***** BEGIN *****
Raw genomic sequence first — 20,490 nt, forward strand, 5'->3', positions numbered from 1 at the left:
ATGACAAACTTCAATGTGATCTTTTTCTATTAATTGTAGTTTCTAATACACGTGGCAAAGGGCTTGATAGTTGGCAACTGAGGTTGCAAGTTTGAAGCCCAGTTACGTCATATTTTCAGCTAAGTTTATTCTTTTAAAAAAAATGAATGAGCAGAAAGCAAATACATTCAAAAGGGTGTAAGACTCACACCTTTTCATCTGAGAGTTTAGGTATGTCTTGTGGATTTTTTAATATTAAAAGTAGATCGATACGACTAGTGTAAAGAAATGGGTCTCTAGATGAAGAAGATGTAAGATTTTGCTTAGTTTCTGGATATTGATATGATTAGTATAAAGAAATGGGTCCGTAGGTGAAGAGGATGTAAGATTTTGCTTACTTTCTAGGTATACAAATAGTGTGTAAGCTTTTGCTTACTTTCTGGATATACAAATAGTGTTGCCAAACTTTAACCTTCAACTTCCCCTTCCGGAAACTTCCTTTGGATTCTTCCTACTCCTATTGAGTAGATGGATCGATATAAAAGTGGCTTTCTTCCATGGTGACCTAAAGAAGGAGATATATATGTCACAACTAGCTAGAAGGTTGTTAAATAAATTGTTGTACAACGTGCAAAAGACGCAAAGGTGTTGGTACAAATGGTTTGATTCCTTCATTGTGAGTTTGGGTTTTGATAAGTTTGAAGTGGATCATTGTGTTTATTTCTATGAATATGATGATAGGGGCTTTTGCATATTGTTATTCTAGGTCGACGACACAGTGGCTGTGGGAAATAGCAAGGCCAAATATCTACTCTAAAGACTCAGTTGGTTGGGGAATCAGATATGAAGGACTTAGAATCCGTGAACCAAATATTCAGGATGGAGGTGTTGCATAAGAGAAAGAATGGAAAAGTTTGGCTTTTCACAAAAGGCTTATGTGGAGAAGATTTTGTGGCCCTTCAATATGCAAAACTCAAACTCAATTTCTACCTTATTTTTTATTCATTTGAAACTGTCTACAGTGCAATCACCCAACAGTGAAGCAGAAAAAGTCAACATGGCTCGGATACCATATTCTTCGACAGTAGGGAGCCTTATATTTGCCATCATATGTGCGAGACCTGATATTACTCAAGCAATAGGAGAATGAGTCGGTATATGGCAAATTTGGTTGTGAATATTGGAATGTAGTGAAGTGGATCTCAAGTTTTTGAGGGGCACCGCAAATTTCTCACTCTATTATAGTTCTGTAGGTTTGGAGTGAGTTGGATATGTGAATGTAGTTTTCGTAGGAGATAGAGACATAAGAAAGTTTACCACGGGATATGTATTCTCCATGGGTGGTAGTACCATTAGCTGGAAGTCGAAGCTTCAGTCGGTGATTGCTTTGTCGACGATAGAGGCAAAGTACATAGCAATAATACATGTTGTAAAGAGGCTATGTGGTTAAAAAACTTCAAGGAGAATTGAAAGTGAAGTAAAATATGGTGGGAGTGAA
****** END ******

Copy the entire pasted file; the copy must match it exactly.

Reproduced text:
Raw genomic sequence first — 20,490 nt, forward strand, 5'->3', positions numbered from 1 at the left:
ATGACAAACTTCAATGTGATCTTTTTCTATTAATTGTAGTTTCTAATACACGTGGCAAAGGGCTTGATAGTTGGCAACTGAGGTTGCAAGTTTGAAGCCCAGTTACGTCATATTTTCAGCTAAGTTTATTCTTTTAAAAAAAATGAATGAGCAGAAAGCAAATACATTCAAAAGGGTGTAAGACTCACACCTTTTCATCTGAGAGTTTAGGTATGTCTTGTGGATTTTTTAATATTAAAAGTAGATCGATACGACTAGTGTAAAGAAATGGGTCTCTAGATGAAGAAGATGTAAGATTTTGCTTAGTTTCTGGATATTGATATGATTAGTATAAAGAAATGGGTCCGTAGGTGAAGAGGATGTAAGATTTTGCTTACTTTCTAGGTATACAAATAGTGTGTAAGCTTTTGCTTACTTTCTGGATATACAAATAGTGTTGCCAAACTTTAACCTTCAACTTCCCCTTCCGGAAACTTCCTTTGGATTCTTCCTACTCCTATTGAGTAGATGGATCGATATAAAAGTGGCTTTCTTCCATGGTGACCTAAAGAAGGAGATATATATGTCACAACTAGCTAGAAGGTTGTTAAATAAATTGTTGTACAACGTGCAAAAGACGCAAAGGTGTTGGTACAAATGGTTTGATTCCTTCATTGTGAGTTTGGGTTTTGATAAGTTTGAAGTGGATCATTGTGTTTATTTCTATGAATATGATGATAGGGGCTTTTGCATATTGTTATTCTAGGTCGACGACACAGTGGCTGTGGGAAATAGCAAGGCCAAATATCTACTCTAAAGACTCAGTTGGTTGGGGAATCAGATATGAAGGACTTAGAATCCGTGAACCAAATATTCAGGATGGAGGTGTTGCATAAGAGAAAGAATGGAAAAGTTTGGCTTTTCACAAAAGGCTTATGTGGAGAAGATTTTGTGGCCCTTCAATATGCAAAACTCAAACTCAATTTCTACCTTATTTTTTATTCATTTGAAACTGTCTACAGTGCAATCACCCAACAGTGAAGCAGAAAAAGTCAACATGGCTCGGATACCATATTCTTCGACAGTAGGGAGCCTTATATTTGCCATCATATGTGCGAGACCTGATATTACTCAAGCAATAGGAGAATGAGTCGGTATATGGCAAATTTGGTTGTGAATATTGGAATGTAGTGAAGTGGATCTCAAGTTTTTGAGGGGCACCGCAAATTTCTCACTCTATTATAGTTCTGTAGGTTTGGAGTGAGTTGGATATGTGAATGTAGTTTTCGTAGGAGATAGAGACATAAGAAAGTTTACCACGGGATATGTATTCTCCATGGGTGGTAGTACCATTAGCTGGAAGTCGAAGCTTCAGTCGGTGATTGCTTTGTCGACGATAGAGGCAAAGTACATAGCAATAATACATGTTGTAAAGAGGCTATGTGGTTAAAAAACTTCAAGGAGAATTGAAAGTGAAGTAAAATATGGTGGGAGTGAA